By Laura Gee, www.USstoragesearch.com Storage and Organization Contributor
My mom used to spend what seemed like days walking up and down the toy aisles at stores trying to find the perfect birthday or holiday present for my friends and cousins. She has pros and cons for everything. One made too much noise. One looked too complicated. One looked too cheap. One looked like it would be messy. She was so particular because she would look at the toy and think “how much fun would the kid have with this?” and “how much of a headache is this going to be for the kid’s parents?” Unfortunately, I don’t think everybody puts this much thought into presents as my mom did, but that’s okay. Today I’m going to share with you some simple storage tips and tricks to deal with storage of all those toys your kids receive that my mom would’ve deemed “not parent friendly” enough.
First, try to avoid the big toy box as much as possible. Cover shoe boxes with wrapping paper or newspaper or even spray paint them to create small containers for toys. Each container should hold a different activity and the container should be labeled as such. For example, take an old boot box, cover it in red wrapping paper, write “race cars” on it and put a picture of a race car on the box. Inside that box should only be race cars and race car related items. This way you kid can easily identify what is in that box and can easily access what they want to play with. This is PERFECT for enforcing the “only one toy at a time” rule because each toy is in its own box. It is far too easy to dump out big bins full of toys which create nearly an instant mess. Having small containers on shelves or in a cabinet is an easy way to keep toys with lots of small pieces together.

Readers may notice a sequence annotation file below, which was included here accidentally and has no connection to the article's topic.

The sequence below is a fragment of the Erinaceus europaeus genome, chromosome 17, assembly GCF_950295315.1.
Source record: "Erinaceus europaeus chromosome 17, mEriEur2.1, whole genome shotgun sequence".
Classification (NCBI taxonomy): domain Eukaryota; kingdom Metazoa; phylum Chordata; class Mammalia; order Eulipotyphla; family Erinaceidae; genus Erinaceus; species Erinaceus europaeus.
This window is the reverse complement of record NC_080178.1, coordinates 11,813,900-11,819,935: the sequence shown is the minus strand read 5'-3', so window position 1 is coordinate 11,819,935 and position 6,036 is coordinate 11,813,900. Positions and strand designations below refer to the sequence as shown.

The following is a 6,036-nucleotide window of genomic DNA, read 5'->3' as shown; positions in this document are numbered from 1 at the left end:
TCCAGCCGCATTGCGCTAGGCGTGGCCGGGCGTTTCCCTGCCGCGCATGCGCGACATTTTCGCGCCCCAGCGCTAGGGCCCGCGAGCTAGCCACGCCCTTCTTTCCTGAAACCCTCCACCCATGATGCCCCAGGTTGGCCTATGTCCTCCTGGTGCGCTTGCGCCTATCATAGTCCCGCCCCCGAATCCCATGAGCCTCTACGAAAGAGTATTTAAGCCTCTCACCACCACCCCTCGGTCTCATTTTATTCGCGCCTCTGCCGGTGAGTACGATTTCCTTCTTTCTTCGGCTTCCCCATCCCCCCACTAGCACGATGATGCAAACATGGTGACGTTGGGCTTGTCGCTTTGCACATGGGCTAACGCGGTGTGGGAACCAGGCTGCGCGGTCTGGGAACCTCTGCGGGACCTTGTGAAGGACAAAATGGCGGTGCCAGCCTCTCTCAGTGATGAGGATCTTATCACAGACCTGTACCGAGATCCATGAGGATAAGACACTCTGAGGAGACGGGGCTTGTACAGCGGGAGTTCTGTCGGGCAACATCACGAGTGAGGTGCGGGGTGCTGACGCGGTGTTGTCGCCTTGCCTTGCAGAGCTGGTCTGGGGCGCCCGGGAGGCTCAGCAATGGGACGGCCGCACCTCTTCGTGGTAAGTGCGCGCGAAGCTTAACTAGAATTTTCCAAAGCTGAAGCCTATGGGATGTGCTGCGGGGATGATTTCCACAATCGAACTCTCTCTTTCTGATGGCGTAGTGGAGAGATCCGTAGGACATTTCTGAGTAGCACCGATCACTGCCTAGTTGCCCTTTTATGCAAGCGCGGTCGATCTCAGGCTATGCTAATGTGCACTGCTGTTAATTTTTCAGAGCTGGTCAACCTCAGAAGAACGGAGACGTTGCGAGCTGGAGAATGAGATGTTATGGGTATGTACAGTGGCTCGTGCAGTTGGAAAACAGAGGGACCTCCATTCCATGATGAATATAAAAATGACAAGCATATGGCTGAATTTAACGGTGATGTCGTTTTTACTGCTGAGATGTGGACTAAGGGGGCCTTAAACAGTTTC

Next, get at your kids eye level for a second and see what they can easily reach. If everything is on the floor, then everything is fair game for them to play with at anytime. Only put toys and items that you want your kids having easy access to at those reachable levels. You don’t have to treat all toys equally. Keeping a doll house with hundreds of little pieces out of reach isn’t a bad idea. Some toys that are super complicated are best left for rainy days when kids can spend time enjoying what takes you so long to set up. This not only makes your life easier because all of those pieces aren’t tossed around your house all day but it also makes that toy special. It is a treat that a kid can look forward to. Stuff that is used everyday becomes old hat. It’s okay to make your life easier by keeping some stuff off limits and just playing it off it is a “special toy” when it is really just a “pain to deal with” toy.
Last tiny tip is to spend about a week or so with your kids in their playrooms or bedrooms working on the organizational rules. The more time you spend showing kids what to do and modeling good toy behaviors the more likely they will do them on a regular basis in the future. Kids require lots of practice on new skills—especially ones that aren’t exactly fun. Show little ones that when you are ready to pull out a new bin to play with, you have to put the first bin and its contents away before the new one can come out. Be casual, yet firm, with this concept. Make it more a matter of fact that things have to be put away instead of some big torturous practice that must be done. Putting toys away is like having to eat every day. It is just has to be. No big deal—just another part of life.
Starting with these basic ideas with your kids should help create more organization and harmony in your playrooms and kids’ bedrooms. Setting up easy-to-follow organizational routines and only putting some toys out at a time are simple things to make everybody happier. Kids have more room to play when a room is clean. Your house isn’t a mess when kids’ toys are put away. When kids can clean somewhat independently, everybody is happier.